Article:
Dekk Prop. Dev., LLC v. Wis. Dep't of Transp.

Docket Number2020AP2146
Decision Date18 April 2023
Citation406 Wis.2d 768,2023 WI 30,988 N.W.2d 653
Parties DEKK PROPERTY DEVELOPMENT, LLC, Plaintiff-Respondent-Petitioner, v. WISCONSIN DEPARTMENT OF TRANSPORTATION, Defendant-Appellant.
CourtWisconsin Supreme Court

For the plaintiff-respondent-petitioner, there were briefs filed by Alan Marcuvitz, Andrea Roschke, Smitha Chintamaneni, Adam S. Bazelon, and von Briesen & Roper, S.C., Milwaukee. There was an oral argument by Alan Marcuvitz.

For the defendant-appellant, there was a brief filed by Hannah S. Jurss, assistant attorney general, with whom on the brief was Joshua L. Kaul, attorney general. There was an oral argument by Hannah S. Jurss, assistant attorney general.

KAROFSKY, J., delivered the majority opinion of the Court, in which ZIEGLER, C.J., ANN WALSH BRADLEY, ROGGENSACK, DALLET and HAGEDORN, JJ., joined. REBECCA GRASSL BRADLEY, J., filed a concurring opinion.

JILL J. KAROFSKY, J.

¶1 This controversy stems from a driveway closure—specifically, the Wisconsin Department of Transportation's (DOT's) closure of a driveway connecting DEKK Property Development, LLC's (DEKK's) property to State Trunk Highway (STH) 50. DEKK is seeking compensation for the closure. The case potentially raises two questions: (1) whether DEKK may seek compensation for the driveway closure in a "right-to-take" action under Wis. Stat. § 32.05(5) (2021-22),1 and (2) if so, whether DOT must compensate DEKK for the closure. We hold that DEKK may not bring its claim under § 32.05(5), and thus we do not reach the second question. Section 32.05(5) provides a means to challenge DOT's right to take property described in a jurisdictional offer issued under § 32.05(3), and here DOT's jurisdictional offer to DEKK did not describe any removal of access to STH 50. Therefore, the circuit court2 should have granted DOT's summary judgment motion and dismissed DEKK's claim. Because this procedural issue is dispositive, we do not decide the question of whether DEKK might be owed compensation had it challenged the driveway closure via a different avenue.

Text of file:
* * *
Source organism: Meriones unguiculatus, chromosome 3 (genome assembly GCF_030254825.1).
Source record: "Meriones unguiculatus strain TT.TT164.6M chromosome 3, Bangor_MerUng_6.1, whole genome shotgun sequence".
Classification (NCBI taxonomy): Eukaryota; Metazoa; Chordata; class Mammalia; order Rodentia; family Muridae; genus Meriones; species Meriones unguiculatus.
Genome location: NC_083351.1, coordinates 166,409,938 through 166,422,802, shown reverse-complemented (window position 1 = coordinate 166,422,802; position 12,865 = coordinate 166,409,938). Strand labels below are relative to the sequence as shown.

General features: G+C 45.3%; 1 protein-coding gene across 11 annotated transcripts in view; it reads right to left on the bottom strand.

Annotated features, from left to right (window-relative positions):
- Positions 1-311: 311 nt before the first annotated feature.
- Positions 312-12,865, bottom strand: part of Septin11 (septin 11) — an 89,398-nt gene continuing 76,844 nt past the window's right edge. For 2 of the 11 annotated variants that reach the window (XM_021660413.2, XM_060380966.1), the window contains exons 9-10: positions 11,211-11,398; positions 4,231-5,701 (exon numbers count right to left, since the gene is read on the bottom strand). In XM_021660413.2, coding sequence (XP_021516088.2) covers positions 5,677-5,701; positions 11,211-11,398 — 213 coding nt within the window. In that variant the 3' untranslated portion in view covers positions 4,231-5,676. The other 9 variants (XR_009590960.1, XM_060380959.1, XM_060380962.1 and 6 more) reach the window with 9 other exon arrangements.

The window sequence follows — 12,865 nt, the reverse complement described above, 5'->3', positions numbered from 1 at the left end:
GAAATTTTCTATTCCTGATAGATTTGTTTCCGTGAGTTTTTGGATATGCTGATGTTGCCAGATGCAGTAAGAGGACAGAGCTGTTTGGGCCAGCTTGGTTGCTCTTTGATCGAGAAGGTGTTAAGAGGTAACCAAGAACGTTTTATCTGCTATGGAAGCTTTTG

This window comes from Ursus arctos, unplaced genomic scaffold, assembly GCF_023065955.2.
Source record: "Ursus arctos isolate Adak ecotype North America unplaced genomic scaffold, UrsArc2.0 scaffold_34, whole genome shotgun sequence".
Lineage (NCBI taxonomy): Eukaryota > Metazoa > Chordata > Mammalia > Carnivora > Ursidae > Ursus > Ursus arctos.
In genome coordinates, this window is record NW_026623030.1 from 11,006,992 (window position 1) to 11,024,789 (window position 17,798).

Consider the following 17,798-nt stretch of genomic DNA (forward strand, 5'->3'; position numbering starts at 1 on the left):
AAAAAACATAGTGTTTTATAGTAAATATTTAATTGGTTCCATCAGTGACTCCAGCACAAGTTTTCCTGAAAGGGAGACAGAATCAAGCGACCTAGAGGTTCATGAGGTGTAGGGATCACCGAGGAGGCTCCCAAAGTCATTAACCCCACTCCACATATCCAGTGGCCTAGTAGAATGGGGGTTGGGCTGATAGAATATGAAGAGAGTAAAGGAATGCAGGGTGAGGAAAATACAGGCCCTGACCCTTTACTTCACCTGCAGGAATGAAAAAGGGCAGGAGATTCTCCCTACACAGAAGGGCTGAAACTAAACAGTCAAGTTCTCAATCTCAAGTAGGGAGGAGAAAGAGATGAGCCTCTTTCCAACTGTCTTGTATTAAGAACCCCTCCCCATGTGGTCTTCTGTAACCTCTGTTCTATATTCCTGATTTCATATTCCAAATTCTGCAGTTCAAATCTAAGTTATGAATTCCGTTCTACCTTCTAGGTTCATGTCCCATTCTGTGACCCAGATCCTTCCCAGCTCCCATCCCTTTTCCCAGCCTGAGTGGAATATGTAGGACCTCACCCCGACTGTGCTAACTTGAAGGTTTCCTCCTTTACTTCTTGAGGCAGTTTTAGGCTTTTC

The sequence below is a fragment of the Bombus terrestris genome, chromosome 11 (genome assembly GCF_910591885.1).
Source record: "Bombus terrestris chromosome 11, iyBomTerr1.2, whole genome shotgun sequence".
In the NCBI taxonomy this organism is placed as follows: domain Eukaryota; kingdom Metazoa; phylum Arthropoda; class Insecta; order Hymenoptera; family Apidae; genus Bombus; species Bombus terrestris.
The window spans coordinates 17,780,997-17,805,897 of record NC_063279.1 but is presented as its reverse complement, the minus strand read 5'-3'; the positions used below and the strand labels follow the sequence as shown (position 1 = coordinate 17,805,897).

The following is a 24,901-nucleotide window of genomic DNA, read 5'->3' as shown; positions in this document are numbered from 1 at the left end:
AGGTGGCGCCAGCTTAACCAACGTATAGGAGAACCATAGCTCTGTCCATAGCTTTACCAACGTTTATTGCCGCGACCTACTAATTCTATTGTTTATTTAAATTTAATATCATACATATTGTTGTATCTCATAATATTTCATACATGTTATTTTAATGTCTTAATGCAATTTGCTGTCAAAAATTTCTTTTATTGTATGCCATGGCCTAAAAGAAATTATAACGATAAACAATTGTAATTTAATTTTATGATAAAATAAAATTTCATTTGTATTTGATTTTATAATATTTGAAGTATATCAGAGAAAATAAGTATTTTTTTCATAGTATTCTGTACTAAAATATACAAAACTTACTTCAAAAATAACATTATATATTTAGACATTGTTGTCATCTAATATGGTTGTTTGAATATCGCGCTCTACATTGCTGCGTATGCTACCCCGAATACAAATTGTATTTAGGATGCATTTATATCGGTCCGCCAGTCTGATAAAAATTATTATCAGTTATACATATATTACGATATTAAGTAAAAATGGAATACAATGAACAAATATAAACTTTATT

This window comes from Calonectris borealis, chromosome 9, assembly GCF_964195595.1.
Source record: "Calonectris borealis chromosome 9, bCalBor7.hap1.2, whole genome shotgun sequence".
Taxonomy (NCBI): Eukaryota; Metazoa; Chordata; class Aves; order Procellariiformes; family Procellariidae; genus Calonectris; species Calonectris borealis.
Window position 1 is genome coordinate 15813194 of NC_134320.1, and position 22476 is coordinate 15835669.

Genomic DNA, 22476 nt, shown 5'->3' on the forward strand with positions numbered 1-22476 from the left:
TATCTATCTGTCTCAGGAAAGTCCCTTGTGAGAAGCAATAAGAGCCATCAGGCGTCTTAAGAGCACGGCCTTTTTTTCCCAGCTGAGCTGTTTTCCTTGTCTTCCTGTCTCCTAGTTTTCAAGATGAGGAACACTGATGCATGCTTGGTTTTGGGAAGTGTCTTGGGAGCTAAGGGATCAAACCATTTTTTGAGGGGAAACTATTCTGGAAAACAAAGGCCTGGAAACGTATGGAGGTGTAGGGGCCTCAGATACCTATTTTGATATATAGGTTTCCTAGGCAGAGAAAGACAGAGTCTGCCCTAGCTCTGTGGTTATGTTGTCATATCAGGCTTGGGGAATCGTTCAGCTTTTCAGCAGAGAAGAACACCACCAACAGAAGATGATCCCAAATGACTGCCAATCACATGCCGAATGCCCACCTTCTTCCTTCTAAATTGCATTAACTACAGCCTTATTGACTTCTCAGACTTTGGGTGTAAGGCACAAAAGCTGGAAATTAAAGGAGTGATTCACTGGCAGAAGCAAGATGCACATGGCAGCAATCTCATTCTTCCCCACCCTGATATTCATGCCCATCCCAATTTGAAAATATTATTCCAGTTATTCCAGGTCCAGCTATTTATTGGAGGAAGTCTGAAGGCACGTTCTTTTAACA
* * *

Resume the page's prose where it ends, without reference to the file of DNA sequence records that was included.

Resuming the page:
I. BACKGROUND

¶2 DEKK owns approximately four acres of property (the Property) in Kenosha County near the southeast corner of STH 50 and County Highway (CTH) H. The following is an aerial photo of the Property.3 STH 50 runs east-west along the top of the photo, and CTH H runs north-south on the left. There is one driveway from the Property to STH 50, which DOT seeks to close, and one driveway from the Property to CTH H, which will remain available for use.

?

¶3 In 1961, the former owners of a portion of the property deeded to Kenosha County (acting as an agent for DOT) "the Right of Access, including all existing, future, or potential common law ... rights of access" to STH 50, along with a tract of land adjacent to STH 50. This tract included the land on which the contested STH 50 driveway is located. The deed included the following exception:

Except there is reserved the right of access to said highway by means of one restricted driveway same to be used only for barber shop purposes for the term of fifteen years from date of this conveyance and then to become a private driveway conforming to the regulations of the State Highway Commission. Said driveway is to be constructed with its eastern limits along the east line of the owner's property line in conformance with State Highway Commission policy.